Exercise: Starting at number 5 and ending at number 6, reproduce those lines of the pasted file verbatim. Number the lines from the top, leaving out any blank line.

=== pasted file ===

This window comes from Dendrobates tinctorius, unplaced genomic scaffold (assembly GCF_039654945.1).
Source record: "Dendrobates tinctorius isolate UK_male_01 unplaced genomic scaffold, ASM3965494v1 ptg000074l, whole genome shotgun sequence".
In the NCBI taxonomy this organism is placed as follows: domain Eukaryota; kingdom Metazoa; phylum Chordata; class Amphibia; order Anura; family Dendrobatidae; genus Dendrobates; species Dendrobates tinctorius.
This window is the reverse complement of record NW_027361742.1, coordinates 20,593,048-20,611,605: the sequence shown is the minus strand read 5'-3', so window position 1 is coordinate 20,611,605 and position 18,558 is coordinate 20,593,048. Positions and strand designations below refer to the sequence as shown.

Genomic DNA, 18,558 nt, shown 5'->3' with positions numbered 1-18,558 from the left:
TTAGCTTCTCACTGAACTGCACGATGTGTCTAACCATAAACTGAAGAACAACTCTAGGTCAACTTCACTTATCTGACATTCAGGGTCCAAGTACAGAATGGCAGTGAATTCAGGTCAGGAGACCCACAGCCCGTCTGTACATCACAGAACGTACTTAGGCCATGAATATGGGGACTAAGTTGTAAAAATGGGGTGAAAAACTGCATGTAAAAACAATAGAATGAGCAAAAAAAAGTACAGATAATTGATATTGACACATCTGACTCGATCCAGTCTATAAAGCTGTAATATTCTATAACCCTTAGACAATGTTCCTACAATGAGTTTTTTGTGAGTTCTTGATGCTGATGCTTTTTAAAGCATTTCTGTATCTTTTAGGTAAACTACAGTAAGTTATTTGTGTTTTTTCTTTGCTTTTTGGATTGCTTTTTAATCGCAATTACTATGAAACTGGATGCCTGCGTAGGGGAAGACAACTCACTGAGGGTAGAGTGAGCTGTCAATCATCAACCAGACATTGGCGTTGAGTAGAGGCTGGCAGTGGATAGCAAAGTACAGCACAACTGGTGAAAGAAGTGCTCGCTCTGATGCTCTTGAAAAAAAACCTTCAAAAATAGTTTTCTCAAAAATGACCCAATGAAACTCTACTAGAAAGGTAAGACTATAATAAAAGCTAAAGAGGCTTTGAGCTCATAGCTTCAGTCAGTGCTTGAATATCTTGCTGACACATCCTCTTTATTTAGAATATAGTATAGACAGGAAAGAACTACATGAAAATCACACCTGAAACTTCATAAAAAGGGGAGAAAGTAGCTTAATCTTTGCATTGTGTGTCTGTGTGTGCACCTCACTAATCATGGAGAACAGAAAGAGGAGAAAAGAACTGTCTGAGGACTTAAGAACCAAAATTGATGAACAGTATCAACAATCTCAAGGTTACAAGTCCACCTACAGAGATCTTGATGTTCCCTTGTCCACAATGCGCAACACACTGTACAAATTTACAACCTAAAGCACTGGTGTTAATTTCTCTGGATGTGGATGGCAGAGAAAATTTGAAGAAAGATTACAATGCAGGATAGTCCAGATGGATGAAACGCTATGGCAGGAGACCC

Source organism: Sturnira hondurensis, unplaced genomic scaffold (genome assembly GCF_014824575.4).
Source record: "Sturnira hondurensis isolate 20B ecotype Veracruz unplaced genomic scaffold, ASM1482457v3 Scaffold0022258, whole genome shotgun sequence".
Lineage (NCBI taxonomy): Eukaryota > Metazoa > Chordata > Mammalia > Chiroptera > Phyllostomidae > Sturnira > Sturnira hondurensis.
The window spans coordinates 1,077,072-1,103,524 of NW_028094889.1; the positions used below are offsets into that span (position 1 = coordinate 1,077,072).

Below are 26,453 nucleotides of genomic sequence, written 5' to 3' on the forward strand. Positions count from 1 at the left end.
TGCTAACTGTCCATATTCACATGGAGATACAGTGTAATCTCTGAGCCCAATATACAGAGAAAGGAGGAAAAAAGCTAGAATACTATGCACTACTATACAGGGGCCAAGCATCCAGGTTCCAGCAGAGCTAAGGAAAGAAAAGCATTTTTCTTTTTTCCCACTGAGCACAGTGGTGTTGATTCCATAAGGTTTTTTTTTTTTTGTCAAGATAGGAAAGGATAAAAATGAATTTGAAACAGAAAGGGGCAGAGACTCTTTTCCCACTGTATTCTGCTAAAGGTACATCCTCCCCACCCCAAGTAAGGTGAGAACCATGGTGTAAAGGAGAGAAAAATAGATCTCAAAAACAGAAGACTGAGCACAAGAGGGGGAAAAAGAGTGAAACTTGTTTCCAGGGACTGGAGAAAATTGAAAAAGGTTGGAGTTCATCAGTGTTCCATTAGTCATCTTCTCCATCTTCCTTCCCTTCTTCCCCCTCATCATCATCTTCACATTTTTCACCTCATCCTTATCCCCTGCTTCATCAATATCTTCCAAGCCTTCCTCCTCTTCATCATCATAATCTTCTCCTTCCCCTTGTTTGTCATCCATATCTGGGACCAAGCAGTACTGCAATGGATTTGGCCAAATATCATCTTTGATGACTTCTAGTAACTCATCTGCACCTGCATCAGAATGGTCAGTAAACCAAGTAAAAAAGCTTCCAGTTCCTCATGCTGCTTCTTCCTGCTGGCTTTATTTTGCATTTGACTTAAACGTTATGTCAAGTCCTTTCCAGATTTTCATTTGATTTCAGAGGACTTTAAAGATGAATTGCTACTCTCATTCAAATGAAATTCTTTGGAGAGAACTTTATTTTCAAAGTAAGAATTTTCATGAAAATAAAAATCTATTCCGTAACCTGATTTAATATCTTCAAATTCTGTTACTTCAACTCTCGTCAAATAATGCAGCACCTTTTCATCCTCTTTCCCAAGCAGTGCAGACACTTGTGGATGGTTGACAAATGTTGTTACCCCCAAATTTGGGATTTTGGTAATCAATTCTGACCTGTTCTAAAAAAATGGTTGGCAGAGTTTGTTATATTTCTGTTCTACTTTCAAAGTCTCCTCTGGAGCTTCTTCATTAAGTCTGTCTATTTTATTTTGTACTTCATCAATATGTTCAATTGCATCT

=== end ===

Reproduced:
Genomic DNA, 18,558 nt, shown 5'->3' with positions numbered 1-18,558 from the left:
TTAGCTTCTCACTGAACTGCACGATGTGTCTAACCATAAACTGAAGAACAACTCTAGGTCAACTTCACTTATCTGACATTCAGGGTCCAAGTACAGAATGGCAGTGAATTCAGGTCAGGAGACCCACAGCCCGTCTGTACATCACAGAACGTACTTAGGCCATGAATATGGGGACTAAGTTGTAAAAATGGGGTGAAAAACTGCATGTAAAAACAATAGAATGAGCAAAAAAAAGTACAGATAATTGATATTGACACATCTGACTCGATCCAGTCTATAAAGCTGTAATATTCTATAACCCTTAGACAATGTTCCTACAATGAGTTTTTTGTGAGTTCTTGATGCTGATGCTTTTTAAAGCATTTCTGTATCTTTTAGGTAAACTACAGTAAGTTATTTGTGTTTTTTCTTTGCTTTTTGGATTGCTTTTTAATCGCAATTACTATGAAACTGGATGCCTGCGTAGGGGAAGACAACTCACTGAGGGTAGAGTGAGCTGTCAATCATCAACCAGACATTGGCGTTGAGTAGAGGCTGGCAGTGGATAGCAAAGTACAGCACAACTGGTGAAAGAAGTGCTCGCTCTGATGCTCTTGAAAAAAAACCTTCAAAAATAGTTTTCTCAAAAATGACCCAATGAAACTCTACTAGAAAGGTAAGACTATAATAAAAGCTAAAGAGGCTTTGAGCTCATAGCTTCAGTCAGTGCTTGAATATCTTGCTGACACATCCTCTTTATTTAGAATATAGTATAGACAGGAAAGAACTACATGAAAATCACACCTGAAACTTCATAAAAAGGGGAGAAAGTAGCTTAATCTTTGCATTGTGTGTCTGTGTGTGCACCTCACTAATCATGGAGAACAGAAAGAGGAGAAAAGAACTGTCTGAGGACTTAAGAACCAAAATTGATGAACAGTATCAACAATCTCAAGGTTACAAGTCCACCTACAGAGATCTTGATGTTCCCTTGTCCACAATGCGCAACACACTGTACAAATTTACAACCTAAAGCACTGGTGTTAATTTCTCTGGATGTGGATGGCAGAGAAAATTTGAAGAAAGATTACAATGCAGGATAGTCCAGATGGATGAAACGCTATGGCAGGAGACCC